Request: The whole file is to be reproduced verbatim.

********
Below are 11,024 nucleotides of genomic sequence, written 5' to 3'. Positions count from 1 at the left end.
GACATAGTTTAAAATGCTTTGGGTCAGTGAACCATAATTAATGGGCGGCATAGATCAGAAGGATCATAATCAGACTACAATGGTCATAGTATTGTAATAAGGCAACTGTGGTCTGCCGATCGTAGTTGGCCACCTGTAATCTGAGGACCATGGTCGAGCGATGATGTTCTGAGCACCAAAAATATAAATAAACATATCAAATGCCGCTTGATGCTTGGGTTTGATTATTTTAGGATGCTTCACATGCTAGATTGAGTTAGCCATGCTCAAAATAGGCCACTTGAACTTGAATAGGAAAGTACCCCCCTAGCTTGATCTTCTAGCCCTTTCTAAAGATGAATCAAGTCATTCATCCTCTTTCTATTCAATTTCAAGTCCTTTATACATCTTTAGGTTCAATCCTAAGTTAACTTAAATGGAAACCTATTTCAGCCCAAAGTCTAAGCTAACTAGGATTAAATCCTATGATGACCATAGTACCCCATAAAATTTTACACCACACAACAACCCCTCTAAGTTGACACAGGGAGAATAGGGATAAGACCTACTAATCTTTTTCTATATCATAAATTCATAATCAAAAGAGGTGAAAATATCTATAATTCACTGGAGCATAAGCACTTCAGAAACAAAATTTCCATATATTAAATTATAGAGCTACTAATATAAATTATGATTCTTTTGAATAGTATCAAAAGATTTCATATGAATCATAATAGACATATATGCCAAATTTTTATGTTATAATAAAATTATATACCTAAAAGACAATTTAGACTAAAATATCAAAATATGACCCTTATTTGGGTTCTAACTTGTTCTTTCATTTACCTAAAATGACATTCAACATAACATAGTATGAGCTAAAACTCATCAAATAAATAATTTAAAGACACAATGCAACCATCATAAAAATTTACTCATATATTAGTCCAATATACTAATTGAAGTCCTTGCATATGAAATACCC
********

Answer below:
Below are 11,024 nucleotides of genomic sequence, written 5' to 3'. Positions count from 1 at the left end.
GACATAGTTTAAAATGCTTTGGGTCAGTGAACCATAATTAATGGGCGGCATAGATCAGAAGGATCATAATCAGACTACAATGGTCATAGTATTGTAATAAGGCAACTGTGGTCTGCCGATCGTAGTTGGCCACCTGTAATCTGAGGACCATGGTCGAGCGATGATGTTCTGAGCACCAAAAATATAAATAAACATATCAAATGCCGCTTGATGCTTGGGTTTGATTATTTTAGGATGCTTCACATGCTAGATTGAGTTAGCCATGCTCAAAATAGGCCACTTGAACTTGAATAGGAAAGTACCCCCCTAGCTTGATCTTCTAGCCCTTTCTAAAGATGAATCAAGTCATTCATCCTCTTTCTATTCAATTTCAAGTCCTTTATACATCTTTAGGTTCAATCCTAAGTTAACTTAAATGGAAACCTATTTCAGCCCAAAGTCTAAGCTAACTAGGATTAAATCCTATGATGACCATAGTACCCCATAAAATTTTACACCACACAACAACCCCTCTAAGTTGACACAGGGAGAATAGGGATAAGACCTACTAATCTTTTTCTATATCATAAATTCATAATCAAAAGAGGTGAAAATATCTATAATTCACTGGAGCATAAGCACTTCAGAAACAAAATTTCCATATATTAAATTATAGAGCTACTAATATAAATTATGATTCTTTTGAATAGTATCAAAAGATTTCATATGAATCATAATAGACATATATGCCAAATTTTTATGTTATAATAAAATTATATACCTAAAAGACAATTTAGACTAAAATATCAAAATATGACCCTTATTTGGGTTCTAACTTGTTCTTTCATTTACCTAAAATGACATTCAACATAACATAGTATGAGCTAAAACTCATCAAATAAATAATTTAAAGACACAATGCAACCATCATAAAAATTTACTCATATATTAGTCCAATATACTAATTGAAGTCCTTGCATATGAAATACCC